As you may have guessed, yes, this is a musical based on Green Day’s seminal American Idiot album, which was released in 2004 with hits likeWake Me Up When September Ends,Holiday, and modern rock sing-along (or sing-alone) anthem Boulevard of Broken Dreams.
But, no, this show is not about Green Day. It is not, as some might assume, a story about their elevation to rock fame, or anything like that. It is about three young men’s despair and journey for meaning in a post-9/11 America. It is deep and meaningful.
I wandered into the New Theatre on Tuesday night wondering who on Earth would be in this audience. How many young people go to musicals? How many older people like Green Day? I could see many enviable people with Green Day live tour t-shirts on their backs. With what sort of show would we be greeted?
The set, on finding our seats, was gloomy, grey and graffiti-garnished, and there was a lone TV playing in the centre. It was spewing out repeat after repeat of 9/11 clips, President George W Bush addresses and scared and, in some cases, scaremongering Americans’ interviews.
“Reactions to 9/11”
The show was more about a theme than a story: disillusionment. The whole show was about different young men’s reactions to 9/11. It started on September 12th, with the lead character, Johnny saying he’d spent the whole day alone in his room doing adult activities you’d rather not imagine. [A quick warning — there is swearing every other word at the start of the show and lots throughout.] The invincible can-do bubble of the American Dream had burst.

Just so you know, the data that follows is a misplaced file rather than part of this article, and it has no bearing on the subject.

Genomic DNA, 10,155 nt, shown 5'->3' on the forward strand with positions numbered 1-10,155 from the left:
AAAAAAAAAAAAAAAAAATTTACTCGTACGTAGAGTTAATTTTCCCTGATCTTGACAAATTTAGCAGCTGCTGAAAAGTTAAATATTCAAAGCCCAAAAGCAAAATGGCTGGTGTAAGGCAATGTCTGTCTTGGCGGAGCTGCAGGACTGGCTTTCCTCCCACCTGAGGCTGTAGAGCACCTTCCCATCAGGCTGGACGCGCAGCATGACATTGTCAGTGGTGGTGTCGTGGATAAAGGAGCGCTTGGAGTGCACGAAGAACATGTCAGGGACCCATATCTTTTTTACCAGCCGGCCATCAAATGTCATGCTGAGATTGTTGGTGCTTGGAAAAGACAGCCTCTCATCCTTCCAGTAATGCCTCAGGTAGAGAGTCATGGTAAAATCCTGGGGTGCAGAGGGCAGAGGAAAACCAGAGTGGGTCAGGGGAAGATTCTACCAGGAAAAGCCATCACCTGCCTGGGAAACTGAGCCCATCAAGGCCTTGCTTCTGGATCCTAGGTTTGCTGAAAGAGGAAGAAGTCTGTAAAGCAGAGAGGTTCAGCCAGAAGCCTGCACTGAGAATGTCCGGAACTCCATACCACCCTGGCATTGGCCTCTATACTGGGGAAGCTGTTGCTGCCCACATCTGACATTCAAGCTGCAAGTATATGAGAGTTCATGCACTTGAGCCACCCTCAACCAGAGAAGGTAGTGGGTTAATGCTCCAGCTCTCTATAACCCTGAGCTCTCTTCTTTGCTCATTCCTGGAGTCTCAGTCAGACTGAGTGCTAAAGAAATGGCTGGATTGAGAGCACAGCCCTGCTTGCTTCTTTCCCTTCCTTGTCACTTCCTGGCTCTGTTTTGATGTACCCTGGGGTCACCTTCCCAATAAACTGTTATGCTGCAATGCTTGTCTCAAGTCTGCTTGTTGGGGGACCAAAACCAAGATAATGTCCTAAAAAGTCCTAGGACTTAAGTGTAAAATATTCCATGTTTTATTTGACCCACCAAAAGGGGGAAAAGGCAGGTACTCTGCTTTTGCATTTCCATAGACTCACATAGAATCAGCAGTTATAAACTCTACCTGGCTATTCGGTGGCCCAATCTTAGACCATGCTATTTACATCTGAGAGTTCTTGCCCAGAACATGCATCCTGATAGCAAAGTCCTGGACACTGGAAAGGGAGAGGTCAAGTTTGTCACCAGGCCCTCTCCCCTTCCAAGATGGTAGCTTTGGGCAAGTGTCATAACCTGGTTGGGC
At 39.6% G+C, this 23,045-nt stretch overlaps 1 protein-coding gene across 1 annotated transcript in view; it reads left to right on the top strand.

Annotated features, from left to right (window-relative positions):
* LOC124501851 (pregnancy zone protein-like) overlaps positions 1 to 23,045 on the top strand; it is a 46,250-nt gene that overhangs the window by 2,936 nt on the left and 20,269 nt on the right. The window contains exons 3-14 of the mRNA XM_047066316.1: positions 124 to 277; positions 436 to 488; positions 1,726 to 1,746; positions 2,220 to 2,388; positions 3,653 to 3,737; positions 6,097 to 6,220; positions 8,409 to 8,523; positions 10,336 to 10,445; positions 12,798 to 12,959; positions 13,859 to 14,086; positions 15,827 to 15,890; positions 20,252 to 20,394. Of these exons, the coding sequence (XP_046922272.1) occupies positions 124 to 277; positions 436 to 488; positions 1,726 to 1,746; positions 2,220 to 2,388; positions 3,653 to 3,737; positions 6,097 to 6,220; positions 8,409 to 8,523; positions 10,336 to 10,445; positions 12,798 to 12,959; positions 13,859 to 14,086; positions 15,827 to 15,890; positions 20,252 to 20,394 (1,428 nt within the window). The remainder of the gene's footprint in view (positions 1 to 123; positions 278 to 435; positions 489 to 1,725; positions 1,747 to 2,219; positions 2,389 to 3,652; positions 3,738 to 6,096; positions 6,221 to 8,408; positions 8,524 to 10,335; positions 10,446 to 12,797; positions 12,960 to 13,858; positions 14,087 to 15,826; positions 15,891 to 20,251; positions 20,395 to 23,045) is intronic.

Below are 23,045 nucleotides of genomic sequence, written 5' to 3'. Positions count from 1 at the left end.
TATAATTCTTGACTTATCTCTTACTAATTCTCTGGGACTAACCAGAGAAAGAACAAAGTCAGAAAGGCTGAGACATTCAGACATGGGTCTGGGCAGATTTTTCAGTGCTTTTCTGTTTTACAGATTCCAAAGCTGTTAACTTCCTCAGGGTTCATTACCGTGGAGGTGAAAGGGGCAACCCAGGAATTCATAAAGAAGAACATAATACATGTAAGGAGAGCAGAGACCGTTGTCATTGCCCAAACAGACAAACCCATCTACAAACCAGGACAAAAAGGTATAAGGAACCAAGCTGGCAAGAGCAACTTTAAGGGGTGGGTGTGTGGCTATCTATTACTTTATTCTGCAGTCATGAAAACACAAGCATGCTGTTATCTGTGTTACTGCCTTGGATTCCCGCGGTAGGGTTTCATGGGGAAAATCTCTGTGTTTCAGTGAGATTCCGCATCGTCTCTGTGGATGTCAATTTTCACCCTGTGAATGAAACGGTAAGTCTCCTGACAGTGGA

American Idiot is a state-of-the-nation snapshot, penned whilst war raged in Iraq. Its aim: to bring a voice to a young generation “born and raised by hypocrites” (quote from Jesus of Suburbia) in a system, as the show programme puts it, that ‘denied control to individual citizens even as it threw them into yet another military conflict.
The graffiti fantastically depicted people with televisions for heads and limp bodies, to show a brainwashed population that drags it heels along like zombies without thinking for themselves. As American Idiot the songsays: “one nation controlled by the media”. It was a perfect depiction — something that would have been at home in Cardiff’s beloved Abacus – since we had been subjected to messages through the lone TV onstage at the start. Had we thought for ourselves or had we let the fear and the state do the talking?
“Snotcore meets Broadway”